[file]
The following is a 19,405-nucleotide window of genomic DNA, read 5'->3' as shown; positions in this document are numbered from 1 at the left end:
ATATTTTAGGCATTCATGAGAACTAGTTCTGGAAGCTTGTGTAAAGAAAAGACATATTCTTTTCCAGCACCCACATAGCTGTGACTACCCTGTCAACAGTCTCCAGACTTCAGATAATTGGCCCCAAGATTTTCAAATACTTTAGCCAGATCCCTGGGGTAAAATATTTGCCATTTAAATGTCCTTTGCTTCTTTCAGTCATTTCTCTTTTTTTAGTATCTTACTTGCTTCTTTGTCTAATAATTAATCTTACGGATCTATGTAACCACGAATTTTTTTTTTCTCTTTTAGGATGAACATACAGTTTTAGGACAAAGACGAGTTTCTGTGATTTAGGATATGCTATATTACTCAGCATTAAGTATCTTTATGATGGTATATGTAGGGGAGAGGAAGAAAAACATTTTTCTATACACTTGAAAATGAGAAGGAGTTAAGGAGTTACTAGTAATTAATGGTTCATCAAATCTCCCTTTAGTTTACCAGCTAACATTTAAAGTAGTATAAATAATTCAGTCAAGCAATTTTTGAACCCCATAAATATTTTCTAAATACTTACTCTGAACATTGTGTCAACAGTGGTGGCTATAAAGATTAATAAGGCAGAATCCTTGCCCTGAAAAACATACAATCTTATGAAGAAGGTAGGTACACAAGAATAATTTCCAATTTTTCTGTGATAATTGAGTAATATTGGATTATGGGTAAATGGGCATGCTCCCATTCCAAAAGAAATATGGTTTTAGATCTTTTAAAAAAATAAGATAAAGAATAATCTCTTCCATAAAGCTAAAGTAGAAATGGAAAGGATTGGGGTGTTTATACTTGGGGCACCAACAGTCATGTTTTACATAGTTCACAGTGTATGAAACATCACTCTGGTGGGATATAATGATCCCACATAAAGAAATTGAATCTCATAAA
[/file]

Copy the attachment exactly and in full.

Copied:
The following is a 19,405-nucleotide window of genomic DNA, read 5'->3' as shown; positions in this document are numbered from 1 at the left end:
ATATTTTAGGCATTCATGAGAACTAGTTCTGGAAGCTTGTGTAAAGAAAAGACATATTCTTTTCCAGCACCCACATAGCTGTGACTACCCTGTCAACAGTCTCCAGACTTCAGATAATTGGCCCCAAGATTTTCAAATACTTTAGCCAGATCCCTGGGGTAAAATATTTGCCATTTAAATGTCCTTTGCTTCTTTCAGTCATTTCTCTTTTTTTAGTATCTTACTTGCTTCTTTGTCTAATAATTAATCTTACGGATCTATGTAACCACGAATTTTTTTTTTCTCTTTTAGGATGAACATACAGTTTTAGGACAAAGACGAGTTTCTGTGATTTAGGATATGCTATATTACTCAGCATTAAGTATCTTTATGATGGTATATGTAGGGGAGAGGAAGAAAAACATTTTTCTATACACTTGAAAATGAGAAGGAGTTAAGGAGTTACTAGTAATTAATGGTTCATCAAATCTCCCTTTAGTTTACCAGCTAACATTTAAAGTAGTATAAATAATTCAGTCAAGCAATTTTTGAACCCCATAAATATTTTCTAAATACTTACTCTGAACATTGTGTCAACAGTGGTGGCTATAAAGATTAATAAGGCAGAATCCTTGCCCTGAAAAACATACAATCTTATGAAGAAGGTAGGTACACAAGAATAATTTCCAATTTTTCTGTGATAATTGAGTAATATTGGATTATGGGTAAATGGGCATGCTCCCATTCCAAAAGAAATATGGTTTTAGATCTTTTAAAAAAATAAGATAAAGAATAATCTCTTCCATAAAGCTAAAGTAGAAATGGAAAGGATTGGGGTGTTTATACTTGGGGCACCAACAGTCATGTTTTACATAGTTCACAGTGTATGAAACATCACTCTGGTGGGATATAATGATCCCACATAAAGAAATTGAATCTCATAAA